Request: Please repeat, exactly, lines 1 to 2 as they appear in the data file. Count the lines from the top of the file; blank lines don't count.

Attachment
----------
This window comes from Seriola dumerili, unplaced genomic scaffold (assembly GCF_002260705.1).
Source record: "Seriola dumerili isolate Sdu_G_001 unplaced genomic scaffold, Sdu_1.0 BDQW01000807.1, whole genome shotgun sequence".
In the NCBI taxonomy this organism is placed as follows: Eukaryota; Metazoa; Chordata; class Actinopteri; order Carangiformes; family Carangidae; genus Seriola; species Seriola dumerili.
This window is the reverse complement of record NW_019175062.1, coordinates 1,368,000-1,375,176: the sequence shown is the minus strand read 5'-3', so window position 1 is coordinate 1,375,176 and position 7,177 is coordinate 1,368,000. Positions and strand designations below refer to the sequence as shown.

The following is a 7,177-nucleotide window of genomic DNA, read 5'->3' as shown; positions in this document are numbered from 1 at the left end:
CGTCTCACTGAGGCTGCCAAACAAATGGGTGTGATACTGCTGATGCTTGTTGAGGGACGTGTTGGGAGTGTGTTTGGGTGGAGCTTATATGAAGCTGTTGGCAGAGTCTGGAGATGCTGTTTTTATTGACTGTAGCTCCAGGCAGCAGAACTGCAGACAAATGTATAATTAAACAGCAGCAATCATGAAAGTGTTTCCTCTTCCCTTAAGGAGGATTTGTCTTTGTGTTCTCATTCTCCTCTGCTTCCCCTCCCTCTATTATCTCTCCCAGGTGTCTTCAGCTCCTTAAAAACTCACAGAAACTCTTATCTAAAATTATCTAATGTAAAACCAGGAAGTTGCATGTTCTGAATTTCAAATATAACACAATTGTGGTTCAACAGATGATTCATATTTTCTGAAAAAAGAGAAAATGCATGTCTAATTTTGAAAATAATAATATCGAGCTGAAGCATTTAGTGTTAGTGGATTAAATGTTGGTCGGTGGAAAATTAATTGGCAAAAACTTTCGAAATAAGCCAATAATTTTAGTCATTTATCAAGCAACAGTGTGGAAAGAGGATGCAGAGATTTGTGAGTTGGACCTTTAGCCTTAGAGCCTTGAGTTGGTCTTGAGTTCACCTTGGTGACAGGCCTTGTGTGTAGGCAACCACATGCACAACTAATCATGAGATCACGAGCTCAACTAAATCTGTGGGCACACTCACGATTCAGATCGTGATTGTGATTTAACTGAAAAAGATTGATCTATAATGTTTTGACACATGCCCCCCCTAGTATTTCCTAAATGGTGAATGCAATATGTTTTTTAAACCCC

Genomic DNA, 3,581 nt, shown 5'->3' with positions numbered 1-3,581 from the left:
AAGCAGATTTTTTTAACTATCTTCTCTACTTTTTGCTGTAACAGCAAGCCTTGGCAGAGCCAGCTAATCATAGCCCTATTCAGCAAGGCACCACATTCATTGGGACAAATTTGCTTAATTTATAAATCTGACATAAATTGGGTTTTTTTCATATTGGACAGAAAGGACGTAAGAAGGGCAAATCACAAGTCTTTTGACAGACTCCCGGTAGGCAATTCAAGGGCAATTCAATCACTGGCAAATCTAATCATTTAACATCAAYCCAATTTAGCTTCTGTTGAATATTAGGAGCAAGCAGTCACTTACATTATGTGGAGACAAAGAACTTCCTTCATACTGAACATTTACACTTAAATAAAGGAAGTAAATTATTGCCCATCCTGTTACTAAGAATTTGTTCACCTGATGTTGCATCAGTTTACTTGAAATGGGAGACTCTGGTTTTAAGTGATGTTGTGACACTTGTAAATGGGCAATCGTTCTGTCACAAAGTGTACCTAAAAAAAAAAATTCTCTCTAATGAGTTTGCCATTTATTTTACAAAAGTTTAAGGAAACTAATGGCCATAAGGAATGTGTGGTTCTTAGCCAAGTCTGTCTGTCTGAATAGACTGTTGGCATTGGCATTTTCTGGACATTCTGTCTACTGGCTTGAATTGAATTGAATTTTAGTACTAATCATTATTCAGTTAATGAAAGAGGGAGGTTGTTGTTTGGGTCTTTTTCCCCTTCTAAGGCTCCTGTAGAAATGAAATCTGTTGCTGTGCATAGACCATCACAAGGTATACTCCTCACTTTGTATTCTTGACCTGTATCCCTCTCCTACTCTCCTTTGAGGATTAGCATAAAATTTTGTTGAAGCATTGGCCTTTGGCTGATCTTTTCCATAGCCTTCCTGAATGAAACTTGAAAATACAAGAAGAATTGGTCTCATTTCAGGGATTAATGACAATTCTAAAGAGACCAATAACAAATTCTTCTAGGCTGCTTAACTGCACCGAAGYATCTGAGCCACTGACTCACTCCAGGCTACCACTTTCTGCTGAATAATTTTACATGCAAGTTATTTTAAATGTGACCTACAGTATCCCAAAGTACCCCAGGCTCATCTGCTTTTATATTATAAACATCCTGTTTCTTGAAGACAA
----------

This window comes from Seriola dumerili, unplaced genomic scaffold (assembly GCF_002260705.1).
Source record: "Seriola dumerili isolate Sdu_G_001 unplaced genomic scaffold, Sdu_1.0 BDQW01000807.1, whole genome shotgun sequence".